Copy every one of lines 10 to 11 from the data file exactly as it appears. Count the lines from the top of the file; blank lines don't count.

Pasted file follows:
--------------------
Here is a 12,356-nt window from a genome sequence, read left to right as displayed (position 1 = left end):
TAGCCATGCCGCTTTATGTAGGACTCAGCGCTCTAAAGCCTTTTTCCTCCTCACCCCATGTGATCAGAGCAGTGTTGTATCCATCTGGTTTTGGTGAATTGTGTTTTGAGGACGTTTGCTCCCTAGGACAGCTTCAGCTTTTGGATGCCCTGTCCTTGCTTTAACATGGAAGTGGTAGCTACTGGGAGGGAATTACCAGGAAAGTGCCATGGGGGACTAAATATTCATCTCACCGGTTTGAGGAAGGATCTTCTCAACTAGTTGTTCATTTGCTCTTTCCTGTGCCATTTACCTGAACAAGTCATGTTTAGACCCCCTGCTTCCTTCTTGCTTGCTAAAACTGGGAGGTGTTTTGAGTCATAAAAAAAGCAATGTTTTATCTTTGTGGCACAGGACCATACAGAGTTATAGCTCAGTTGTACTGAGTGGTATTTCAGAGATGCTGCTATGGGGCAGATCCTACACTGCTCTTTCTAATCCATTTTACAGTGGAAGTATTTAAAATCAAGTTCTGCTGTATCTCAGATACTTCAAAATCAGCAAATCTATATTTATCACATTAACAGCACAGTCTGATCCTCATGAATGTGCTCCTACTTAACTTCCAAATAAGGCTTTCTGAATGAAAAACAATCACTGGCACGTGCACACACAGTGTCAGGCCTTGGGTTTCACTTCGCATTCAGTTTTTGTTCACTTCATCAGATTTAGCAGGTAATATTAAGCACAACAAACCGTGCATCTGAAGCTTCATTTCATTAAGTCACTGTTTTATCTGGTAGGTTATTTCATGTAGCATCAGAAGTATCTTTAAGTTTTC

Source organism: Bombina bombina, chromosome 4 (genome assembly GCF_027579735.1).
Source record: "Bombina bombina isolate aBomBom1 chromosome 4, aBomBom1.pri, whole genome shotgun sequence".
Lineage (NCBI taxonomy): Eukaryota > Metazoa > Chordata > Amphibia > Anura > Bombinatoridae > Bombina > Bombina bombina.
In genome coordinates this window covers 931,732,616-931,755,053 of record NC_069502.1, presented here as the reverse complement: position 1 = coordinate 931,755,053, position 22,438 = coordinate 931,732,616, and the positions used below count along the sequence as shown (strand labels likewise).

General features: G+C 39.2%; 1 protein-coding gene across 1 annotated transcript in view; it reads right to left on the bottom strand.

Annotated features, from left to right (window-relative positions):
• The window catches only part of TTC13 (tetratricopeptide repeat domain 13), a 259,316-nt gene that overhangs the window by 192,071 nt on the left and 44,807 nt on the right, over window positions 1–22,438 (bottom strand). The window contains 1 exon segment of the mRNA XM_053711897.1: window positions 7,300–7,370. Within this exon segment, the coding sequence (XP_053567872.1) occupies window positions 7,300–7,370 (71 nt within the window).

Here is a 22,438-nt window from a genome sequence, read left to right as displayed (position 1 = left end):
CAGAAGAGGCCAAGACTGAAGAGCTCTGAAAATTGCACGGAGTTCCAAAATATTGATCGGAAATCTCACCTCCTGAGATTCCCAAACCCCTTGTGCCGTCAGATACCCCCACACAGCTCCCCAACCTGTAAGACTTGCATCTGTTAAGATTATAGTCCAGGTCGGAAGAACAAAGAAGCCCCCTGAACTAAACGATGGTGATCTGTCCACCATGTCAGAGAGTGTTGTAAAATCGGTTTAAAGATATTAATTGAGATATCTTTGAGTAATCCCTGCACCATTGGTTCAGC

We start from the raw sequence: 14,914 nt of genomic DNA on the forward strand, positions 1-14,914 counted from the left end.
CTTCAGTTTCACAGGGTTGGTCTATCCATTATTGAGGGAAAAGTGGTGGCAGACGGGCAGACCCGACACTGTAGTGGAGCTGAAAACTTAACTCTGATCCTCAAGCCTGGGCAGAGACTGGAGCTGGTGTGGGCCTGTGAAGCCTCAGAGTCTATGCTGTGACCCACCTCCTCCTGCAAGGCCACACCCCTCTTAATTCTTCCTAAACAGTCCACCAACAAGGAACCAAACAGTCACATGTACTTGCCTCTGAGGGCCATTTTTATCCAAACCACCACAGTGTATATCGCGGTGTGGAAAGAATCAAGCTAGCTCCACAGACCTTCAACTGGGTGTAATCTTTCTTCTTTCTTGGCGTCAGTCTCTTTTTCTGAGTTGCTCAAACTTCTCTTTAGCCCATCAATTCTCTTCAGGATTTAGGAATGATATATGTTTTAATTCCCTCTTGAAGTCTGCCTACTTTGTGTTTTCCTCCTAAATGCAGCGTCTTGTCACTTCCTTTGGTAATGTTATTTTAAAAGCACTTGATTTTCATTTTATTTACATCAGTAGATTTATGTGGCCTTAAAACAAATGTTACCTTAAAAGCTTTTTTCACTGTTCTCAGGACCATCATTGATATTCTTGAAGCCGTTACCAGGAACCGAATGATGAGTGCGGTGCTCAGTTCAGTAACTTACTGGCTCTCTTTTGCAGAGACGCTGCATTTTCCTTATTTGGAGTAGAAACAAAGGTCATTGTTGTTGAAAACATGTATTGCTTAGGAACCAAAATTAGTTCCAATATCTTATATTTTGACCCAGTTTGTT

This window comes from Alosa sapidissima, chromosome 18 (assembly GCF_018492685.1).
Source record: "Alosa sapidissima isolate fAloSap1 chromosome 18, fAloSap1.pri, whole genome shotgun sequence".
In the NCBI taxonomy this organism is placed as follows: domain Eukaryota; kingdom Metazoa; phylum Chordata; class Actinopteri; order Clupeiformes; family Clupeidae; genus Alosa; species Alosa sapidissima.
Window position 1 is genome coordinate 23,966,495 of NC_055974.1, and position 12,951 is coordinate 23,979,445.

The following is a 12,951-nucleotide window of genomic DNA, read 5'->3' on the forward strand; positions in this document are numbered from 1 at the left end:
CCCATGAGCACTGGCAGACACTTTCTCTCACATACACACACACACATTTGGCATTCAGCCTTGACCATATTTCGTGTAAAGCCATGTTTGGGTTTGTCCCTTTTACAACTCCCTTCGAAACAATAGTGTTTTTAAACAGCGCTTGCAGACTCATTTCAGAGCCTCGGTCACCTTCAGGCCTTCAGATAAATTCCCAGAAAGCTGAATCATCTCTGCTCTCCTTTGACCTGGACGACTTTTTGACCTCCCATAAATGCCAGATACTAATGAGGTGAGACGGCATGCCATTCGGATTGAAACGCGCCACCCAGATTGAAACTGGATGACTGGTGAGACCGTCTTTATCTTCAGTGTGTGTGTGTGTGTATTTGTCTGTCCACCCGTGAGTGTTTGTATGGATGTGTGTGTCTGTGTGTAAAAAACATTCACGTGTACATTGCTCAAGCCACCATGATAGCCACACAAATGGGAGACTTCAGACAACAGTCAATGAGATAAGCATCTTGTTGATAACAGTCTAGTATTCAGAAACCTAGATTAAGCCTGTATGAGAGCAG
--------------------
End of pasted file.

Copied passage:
Here is a 22,438-nt window from a genome sequence, read left to right as displayed (position 1 = left end):
CAGAAGAGGCCAAGACTGAAGAGCTCTGAAAATTGCACGGAGTTCCAAAATATTGATCGGAAATCTCACCTCCTGAGATTCCCAAACCCCTTGTGCCGTCAGATACCCCCACACAGCTCCCCAACCTGTAAGACTTGCATCTGTTAAGATTATAGTCCAGGTCGGAAGAACAAAGAAGCCCCCTGAACTAAACGATGGTGATCTGTCCACCATGTCAGAGAGTGTTGTAAAATCGGTTTAAAGATATTAATTGAGATATCTTTGAGTAATCCCTGCACCATTGGTTCAGC